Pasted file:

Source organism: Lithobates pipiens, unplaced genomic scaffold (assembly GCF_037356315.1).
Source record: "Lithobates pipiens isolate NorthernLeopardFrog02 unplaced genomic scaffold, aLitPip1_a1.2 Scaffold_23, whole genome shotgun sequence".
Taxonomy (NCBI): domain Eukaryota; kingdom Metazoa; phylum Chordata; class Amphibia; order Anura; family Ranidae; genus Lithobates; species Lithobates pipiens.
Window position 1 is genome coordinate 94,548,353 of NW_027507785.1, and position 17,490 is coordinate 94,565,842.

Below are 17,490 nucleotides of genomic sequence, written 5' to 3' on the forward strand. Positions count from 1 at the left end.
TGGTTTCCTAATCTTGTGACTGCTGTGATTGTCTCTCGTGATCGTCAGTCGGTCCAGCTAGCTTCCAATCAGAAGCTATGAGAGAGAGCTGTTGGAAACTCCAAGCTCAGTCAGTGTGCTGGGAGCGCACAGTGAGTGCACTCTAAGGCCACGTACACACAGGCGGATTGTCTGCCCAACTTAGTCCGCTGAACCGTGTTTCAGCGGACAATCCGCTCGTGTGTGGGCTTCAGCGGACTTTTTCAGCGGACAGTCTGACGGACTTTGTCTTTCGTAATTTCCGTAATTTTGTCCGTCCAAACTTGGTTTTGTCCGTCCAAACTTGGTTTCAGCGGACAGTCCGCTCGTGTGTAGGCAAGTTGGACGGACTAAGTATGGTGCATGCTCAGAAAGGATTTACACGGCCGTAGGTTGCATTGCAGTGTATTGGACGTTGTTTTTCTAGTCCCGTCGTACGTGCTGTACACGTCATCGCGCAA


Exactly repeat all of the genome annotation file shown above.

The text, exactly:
Source organism: Lithobates pipiens, unplaced genomic scaffold (assembly GCF_037356315.1).
Source record: "Lithobates pipiens isolate NorthernLeopardFrog02 unplaced genomic scaffold, aLitPip1_a1.2 Scaffold_23, whole genome shotgun sequence".
Taxonomy (NCBI): domain Eukaryota; kingdom Metazoa; phylum Chordata; class Amphibia; order Anura; family Ranidae; genus Lithobates; species Lithobates pipiens.
Window position 1 is genome coordinate 94,548,353 of NW_027507785.1, and position 17,490 is coordinate 94,565,842.

Below are 17,490 nucleotides of genomic sequence, written 5' to 3' on the forward strand. Positions count from 1 at the left end.
TGGTTTCCTAATCTTGTGACTGCTGTGATTGTCTCTCGTGATCGTCAGTCGGTCCAGCTAGCTTCCAATCAGAAGCTATGAGAGAGAGCTGTTGGAAACTCCAAGCTCAGTCAGTGTGCTGGGAGCGCACAGTGAGTGCACTCTAAGGCCACGTACACACAGGCGGATTGTCTGCCCAACTTAGTCCGCTGAACCGTGTTTCAGCGGACAATCCGCTCGTGTGTGGGCTTCAGCGGACTTTTTCAGCGGACAGTCTGACGGACTTTGTCTTTCGTAATTTCCGTAATTTTGTCCGTCCAAACTTGGTTTTGTCCGTCCAAACTTGGTTTCAGCGGACAGTCCGCTCGTGTGTAGGCAAGTTGGACGGACTAAGTATGGTGCATGCTCAGAAAGGATTTACACGGCCGTAGGTTGCATTGCAGTGTATTGGACGTTGTTTTTCTAGTCCCGTCGTACGTGCTGTACACGTCATCGCGCAA